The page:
Intuitive eating scares anyone with a rocky past with food and their view of themselves. This is because we have learned not to trust ourselves. Through unhelpful methods like calorie counting and macro tracking, we have reduced foods to something that either gets us to our goals or weakens us. But your goal now is food freedom. A common fear is that if you left it up to your body, you'd eat junk food all day. Luckily this is a myth, and the more you practice listening and trusting your body, the more you start to realize your body is highly intelligent in the macro and micronutrients it needs. Start slowly by asking yourself at just one meal - what is my body really craving? Close your eyes and take a breath to connect with your body. Whatever it is - allow yourself that food and enjoy it. Once this feels less scary, start doing it at more meals and eventually for a whole Sunday, for example. Eat exactly what you've been craving all day. After consistently practicing this, I started noticing I was really craving green veggies, a salad, and even beans! On other days I wanted something chocolatey and delicious, but I realized that my body really just wanted to nourish itself and function optimally. And when I got out of my body's way - it craved exactly what it needed to do just that.

Leave some food on the plate

There is an idea known as hara hachi bu – the 80% rule. This is the idea of eating until you're 80% full. For many of us with disordered eating pasts, this can be really challenging. You might have lost the ability to correctly judge your hunger and fullness levels. But do not fret this will improve with time and practice. One way to practice this is by simply leaving a little food on your plate at each meal. If you are anything like me, this may seem nearly impossible at first. But I promise it does get easier.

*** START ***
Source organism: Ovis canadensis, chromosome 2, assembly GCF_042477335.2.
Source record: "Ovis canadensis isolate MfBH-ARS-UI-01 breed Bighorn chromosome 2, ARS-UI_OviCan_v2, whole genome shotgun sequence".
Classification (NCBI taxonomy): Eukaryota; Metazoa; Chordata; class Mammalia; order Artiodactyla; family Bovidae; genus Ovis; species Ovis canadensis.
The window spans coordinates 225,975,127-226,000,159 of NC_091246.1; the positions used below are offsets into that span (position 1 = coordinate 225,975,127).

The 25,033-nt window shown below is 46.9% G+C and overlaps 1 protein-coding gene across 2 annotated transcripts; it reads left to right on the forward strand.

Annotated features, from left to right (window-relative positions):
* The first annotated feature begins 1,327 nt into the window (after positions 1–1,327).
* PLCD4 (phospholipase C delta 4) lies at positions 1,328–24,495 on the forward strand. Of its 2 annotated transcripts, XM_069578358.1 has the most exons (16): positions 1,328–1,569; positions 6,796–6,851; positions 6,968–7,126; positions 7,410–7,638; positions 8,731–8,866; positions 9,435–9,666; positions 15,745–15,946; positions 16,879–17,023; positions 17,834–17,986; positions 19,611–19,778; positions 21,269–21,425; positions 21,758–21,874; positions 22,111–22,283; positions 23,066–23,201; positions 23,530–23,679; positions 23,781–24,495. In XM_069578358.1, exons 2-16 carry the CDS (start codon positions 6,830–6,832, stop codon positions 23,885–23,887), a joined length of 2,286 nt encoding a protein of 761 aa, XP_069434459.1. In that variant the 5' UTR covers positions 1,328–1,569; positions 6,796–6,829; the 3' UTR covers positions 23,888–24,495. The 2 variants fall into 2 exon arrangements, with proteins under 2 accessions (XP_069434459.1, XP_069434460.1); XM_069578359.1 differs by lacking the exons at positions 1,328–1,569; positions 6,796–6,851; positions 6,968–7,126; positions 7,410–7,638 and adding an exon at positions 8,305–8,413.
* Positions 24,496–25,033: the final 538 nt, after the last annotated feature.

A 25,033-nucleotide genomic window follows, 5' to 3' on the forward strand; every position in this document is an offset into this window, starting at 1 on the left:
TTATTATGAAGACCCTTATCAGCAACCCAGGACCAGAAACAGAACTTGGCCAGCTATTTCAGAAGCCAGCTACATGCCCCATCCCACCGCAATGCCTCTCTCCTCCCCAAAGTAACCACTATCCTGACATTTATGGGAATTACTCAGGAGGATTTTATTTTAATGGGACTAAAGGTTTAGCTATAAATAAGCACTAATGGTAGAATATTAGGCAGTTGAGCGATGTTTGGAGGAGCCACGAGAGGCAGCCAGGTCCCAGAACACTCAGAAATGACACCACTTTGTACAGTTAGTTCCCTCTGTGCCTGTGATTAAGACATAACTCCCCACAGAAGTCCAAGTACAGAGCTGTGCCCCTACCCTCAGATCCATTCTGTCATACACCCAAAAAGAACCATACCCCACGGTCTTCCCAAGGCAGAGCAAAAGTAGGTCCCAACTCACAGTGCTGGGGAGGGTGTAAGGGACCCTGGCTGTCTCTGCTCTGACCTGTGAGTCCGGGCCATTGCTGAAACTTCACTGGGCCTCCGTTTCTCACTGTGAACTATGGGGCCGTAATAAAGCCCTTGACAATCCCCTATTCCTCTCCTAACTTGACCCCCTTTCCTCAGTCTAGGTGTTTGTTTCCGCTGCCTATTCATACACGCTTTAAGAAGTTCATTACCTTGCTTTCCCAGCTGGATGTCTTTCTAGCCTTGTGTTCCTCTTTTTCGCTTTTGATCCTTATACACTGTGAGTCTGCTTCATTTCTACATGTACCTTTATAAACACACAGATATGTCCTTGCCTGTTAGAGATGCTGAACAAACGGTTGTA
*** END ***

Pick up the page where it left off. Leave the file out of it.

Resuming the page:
Go for seconds

In some cases, what you need is not to leave some food on the plate but to allow yourself to have that second plate of food. Not restricting yourself is how you remove the urge to binge. Because without scarcity, there's no need to stuff it all down now.

Bounce back after binges

On the topic of not restricting yourself. It's important to build up that self-trust. If you are serious about healing your relationship with food and yourself, you need to commit to not restricting even if/when you inevitably have a day/meal where you eat past the point of being full. Or indulge in foods that used to be on your "bad" or "never" trigger lists.

This tactic involves returning to your normal eating habits and meals after a binge.No more skipping meals or omitting certain foods to compensate. Research also supports that this is the healthiest option since restricting after a binge almost always leads to another binge.

Because let's be honest - how many times have you said: "just one last time"? It's an excuse, and you don't need any excuses to eat food you feel like eating. This is a reality where there never has to be a "last time" because no foods are off-limits.

Nourish Yourself (Your body and your soul)

Adequate nutrition and calories are the best way to prevent binge eating, excessive cravings, and constant thoughts about highly processed snacks. Your body and brain are hardwired to know where to get those much-needed calories for survival. And when you're living your life trying to restrict your intake, it's no wonder you crave those foods. You're hungry! Craving an instant and easily digestible energy hit is your body looking out for you. When you're eating an adequate amount and enjoying a balanced lifestyle, those cravings become less and less frequent and also don't result in a binge.

It's the most wonder fulltime of the year

I do hope you found these tips helpful to start that journey to healing your relationship with food. Because this time of year should be about being present with your family and loved ones. Don't let your unhealed relationship with food steal those precious moments any longer.

Follow me on Facebook, Instagram, LinkedIn, and visit my website for more info!


Chelsea Haines, Executive Contributor Brainz Magazine

Recently featured "The Gut Health Coach" by Yahoo!, Chelsea Haines has a unique way of helping high-performers heal. She doesn't claim to know best. Her mission: to remind you that YOU are the expert on your body, only you know precisely what you need, and you are not "crazy" for feeling how you feel. Her expertise stems from personally healing autoimmune disease paired with formal degrees in psychology, gut health, and mindfulness. She’s the Founder of The Gut Health Agency, where a team of health coaches & Registered Dietitians merge health coaching with clinical testing for increased patient compliance and lasting habit change ‒ a needle-moving combination not otherwise seen in the gut health space.